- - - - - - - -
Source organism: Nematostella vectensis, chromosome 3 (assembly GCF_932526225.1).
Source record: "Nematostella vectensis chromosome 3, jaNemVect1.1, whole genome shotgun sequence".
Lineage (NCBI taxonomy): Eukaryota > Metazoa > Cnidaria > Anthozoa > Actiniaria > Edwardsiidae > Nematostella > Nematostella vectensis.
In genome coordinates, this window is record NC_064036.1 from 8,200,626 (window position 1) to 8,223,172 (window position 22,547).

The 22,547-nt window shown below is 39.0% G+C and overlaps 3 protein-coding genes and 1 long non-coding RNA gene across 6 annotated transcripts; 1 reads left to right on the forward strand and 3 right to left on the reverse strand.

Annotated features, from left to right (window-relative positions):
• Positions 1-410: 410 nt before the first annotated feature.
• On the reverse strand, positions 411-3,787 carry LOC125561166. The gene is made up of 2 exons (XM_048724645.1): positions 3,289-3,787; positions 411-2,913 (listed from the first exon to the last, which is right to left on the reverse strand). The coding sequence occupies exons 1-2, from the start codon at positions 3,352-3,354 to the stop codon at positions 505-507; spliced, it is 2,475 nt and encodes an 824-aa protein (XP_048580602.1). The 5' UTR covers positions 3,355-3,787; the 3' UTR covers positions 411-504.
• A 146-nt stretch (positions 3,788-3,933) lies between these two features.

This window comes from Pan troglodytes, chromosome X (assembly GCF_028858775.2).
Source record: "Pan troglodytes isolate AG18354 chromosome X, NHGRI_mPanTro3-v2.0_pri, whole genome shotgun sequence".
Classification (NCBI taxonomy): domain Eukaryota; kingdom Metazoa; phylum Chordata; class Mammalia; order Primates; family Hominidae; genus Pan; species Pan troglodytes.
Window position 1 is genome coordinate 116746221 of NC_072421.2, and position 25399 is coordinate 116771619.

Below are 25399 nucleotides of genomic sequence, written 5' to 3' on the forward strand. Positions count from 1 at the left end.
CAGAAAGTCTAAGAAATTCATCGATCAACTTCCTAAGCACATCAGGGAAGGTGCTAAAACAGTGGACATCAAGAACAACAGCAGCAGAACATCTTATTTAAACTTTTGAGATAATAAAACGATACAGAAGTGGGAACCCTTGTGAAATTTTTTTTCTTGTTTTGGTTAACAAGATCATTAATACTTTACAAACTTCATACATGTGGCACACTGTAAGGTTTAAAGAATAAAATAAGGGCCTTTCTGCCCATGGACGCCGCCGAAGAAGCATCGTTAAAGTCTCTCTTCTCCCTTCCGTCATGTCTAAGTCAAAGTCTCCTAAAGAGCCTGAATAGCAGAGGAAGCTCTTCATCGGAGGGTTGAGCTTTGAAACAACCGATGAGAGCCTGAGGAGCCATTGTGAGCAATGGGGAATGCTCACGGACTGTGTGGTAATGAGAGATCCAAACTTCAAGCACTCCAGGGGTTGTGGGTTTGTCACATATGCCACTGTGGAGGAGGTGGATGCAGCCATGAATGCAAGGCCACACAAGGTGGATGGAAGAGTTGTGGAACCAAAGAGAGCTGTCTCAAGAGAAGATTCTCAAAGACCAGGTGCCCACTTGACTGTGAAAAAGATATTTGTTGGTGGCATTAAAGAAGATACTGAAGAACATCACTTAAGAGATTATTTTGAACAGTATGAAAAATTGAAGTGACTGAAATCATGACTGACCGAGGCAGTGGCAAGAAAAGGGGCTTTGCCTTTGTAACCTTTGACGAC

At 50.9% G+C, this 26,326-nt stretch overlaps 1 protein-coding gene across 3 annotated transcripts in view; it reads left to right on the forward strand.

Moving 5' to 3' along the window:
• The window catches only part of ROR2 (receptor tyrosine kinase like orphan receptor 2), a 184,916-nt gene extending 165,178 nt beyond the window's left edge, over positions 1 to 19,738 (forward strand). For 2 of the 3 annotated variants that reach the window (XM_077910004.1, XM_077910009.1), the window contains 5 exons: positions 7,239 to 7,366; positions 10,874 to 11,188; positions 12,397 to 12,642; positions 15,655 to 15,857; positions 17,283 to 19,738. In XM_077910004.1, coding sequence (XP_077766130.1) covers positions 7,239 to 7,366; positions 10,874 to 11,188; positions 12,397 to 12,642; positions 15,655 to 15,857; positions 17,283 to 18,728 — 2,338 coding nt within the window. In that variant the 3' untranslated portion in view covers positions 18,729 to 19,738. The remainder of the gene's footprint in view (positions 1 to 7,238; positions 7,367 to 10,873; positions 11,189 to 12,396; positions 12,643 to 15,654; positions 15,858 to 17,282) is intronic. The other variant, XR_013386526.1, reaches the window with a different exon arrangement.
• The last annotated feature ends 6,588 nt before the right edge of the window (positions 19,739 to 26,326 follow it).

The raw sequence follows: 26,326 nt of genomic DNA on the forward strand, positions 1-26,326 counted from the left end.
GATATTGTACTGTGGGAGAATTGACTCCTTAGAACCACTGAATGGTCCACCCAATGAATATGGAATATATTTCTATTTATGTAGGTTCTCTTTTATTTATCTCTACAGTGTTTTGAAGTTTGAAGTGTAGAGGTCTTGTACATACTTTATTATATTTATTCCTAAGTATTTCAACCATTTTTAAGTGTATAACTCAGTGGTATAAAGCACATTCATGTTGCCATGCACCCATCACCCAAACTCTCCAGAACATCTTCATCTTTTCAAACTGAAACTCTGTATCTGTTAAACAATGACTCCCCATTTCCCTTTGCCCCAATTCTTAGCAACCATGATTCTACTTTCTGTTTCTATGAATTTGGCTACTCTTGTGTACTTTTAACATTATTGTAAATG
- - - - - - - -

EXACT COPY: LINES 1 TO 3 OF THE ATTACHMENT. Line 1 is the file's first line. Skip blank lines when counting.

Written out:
Source organism: Nematostella vectensis, chromosome 3 (assembly GCF_932526225.1).
Source record: "Nematostella vectensis chromosome 3, jaNemVect1.1, whole genome shotgun sequence".
Lineage (NCBI taxonomy): Eukaryota > Metazoa > Cnidaria > Anthozoa > Actiniaria > Edwardsiidae > Nematostella > Nematostella vectensis.